Tue, Dec 30, 2003 - Page 7 News List

Pope ups attack on gays

AP , VATICAN CITY

Pope John Paul II pressed his campaign against gay unions on Sunday, calling for greater defense of the institution of marriage between man and woman and saying a "misunderstood" sense of rights was altering it.

The pope's comments came amid a Vatican campaign cracking down on same-sex unions, which have won legal boosts in recent months following landmark court decisions in Canada, Massachusetts and elsewhere.

In his weekly Sunday comments in St. Peter's Square, John Paul said marriage, which the Vatican defines as a sacred union between man and woman, was a "human and divine" gift that should be defended by society.

"In our times, a misunderstood sense of rights has sometimes disturbed the nature of the family institution and conjugal bond itself," he said.

"It is necessary that at every level, the efforts of those who believe in the importance of the family based on matrimony unite," he said.

In July, the Vatican launched a global campaign against gay unions in a bid to stem the tide of widening legal recognition for same-sex marriages in Europe, North America and elsewhere.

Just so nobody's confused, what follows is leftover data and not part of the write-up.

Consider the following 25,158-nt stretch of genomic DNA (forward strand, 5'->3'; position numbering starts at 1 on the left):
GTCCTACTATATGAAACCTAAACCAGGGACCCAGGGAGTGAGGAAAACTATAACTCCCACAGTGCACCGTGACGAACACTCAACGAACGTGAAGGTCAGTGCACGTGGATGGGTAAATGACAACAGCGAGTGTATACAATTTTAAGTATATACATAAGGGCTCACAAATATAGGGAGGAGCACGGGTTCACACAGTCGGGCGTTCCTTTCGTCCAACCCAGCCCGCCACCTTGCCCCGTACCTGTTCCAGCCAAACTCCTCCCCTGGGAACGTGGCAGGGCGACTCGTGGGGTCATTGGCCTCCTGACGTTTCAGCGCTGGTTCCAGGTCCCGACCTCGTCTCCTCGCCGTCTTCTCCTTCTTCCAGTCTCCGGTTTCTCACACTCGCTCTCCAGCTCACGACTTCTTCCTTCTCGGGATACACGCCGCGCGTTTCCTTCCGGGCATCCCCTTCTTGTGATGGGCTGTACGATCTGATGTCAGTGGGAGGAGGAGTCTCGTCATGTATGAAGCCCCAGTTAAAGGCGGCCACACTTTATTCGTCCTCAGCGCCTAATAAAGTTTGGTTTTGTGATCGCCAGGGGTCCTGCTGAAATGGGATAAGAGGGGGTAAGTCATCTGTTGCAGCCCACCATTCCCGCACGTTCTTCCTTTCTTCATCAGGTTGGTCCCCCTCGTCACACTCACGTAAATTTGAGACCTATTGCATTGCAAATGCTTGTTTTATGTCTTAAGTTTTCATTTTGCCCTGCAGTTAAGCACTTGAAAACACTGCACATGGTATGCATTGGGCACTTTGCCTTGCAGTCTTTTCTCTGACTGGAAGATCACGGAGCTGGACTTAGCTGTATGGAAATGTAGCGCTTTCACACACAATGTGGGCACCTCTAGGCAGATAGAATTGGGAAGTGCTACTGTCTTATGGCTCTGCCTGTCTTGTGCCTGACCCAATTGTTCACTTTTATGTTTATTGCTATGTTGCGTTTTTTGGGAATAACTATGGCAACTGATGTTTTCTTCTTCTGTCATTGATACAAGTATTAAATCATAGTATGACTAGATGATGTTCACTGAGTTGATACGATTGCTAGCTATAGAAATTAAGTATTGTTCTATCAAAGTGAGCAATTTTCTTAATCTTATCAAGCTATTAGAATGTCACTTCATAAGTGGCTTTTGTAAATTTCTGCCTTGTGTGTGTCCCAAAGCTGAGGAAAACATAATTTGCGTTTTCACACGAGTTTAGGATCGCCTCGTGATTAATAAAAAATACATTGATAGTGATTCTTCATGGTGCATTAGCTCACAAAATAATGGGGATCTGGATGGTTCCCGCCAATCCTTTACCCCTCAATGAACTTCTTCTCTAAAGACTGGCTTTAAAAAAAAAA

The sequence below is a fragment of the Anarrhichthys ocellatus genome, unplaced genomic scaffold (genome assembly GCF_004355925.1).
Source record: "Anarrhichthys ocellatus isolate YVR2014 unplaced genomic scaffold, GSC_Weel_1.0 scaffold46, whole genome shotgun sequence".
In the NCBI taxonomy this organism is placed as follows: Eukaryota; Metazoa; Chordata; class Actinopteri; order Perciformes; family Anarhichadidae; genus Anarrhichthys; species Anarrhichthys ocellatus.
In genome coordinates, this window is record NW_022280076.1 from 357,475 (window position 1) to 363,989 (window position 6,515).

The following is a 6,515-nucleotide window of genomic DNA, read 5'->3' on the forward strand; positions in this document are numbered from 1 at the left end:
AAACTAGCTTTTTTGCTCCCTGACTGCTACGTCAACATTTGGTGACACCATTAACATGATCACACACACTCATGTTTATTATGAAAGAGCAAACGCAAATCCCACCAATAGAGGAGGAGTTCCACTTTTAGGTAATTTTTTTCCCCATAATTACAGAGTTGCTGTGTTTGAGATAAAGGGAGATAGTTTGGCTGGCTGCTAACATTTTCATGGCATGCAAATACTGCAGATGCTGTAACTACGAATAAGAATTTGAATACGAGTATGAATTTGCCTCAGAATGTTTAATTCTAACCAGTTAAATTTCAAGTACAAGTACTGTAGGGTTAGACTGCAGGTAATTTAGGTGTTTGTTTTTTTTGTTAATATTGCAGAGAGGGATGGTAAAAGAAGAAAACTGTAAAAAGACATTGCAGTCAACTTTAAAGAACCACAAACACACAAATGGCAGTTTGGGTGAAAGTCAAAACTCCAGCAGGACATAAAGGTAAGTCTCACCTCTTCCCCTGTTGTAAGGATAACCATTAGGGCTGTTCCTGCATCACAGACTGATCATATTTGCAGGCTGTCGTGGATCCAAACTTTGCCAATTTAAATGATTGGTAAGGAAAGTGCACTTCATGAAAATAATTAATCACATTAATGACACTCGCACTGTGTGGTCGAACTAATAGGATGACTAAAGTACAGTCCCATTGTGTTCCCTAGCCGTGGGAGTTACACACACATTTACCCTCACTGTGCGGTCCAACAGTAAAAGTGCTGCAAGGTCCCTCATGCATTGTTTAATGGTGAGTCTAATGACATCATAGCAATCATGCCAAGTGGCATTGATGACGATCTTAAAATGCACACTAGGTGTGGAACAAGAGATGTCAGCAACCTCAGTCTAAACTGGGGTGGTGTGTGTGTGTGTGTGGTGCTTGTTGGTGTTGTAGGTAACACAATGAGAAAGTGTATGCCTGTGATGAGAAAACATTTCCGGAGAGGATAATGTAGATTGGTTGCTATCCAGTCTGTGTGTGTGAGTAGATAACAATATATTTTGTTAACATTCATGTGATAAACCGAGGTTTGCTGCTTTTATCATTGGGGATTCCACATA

The Vatican's orthodoxy watchdog, the Congregation for the Doctrine of the Faith, issued a document saying Catholic politicians had a "moral duty" to oppose laws granting legal rights to gay couples, and that non-Catholics should follow their lead since the issue concerns "natural moral law."

"To vote in favor of a law so harmful to the common good is gravely immoral," the document said, although it didn't specify penalties for Catholics who do.

It was issued just a month after an appeals court in Ontario ruled that Canada's definition of marriage as between a man and a woman was unconstitutional. Based on that ruling and a similar one in British Columbia, Canada is expected to introduce legislation legalizing gay marriage next year.

In the US, Vermont has a "civil union" law giving same-sex couples the rights of traditional marriages. And last month, the highest court in Massachusetts ruled that it was unconstitutional to bar gay couples from marriage and gave the state legislature 180 days to rewrite the state's marriage laws to provide benefits for gay couples.

Some Republican lawmakers have called for a constitutional amendment that would ban gay marriages nationwide; President George W. Bush has declined to join their calls for now, but he has said marriage is a union between man and woman.

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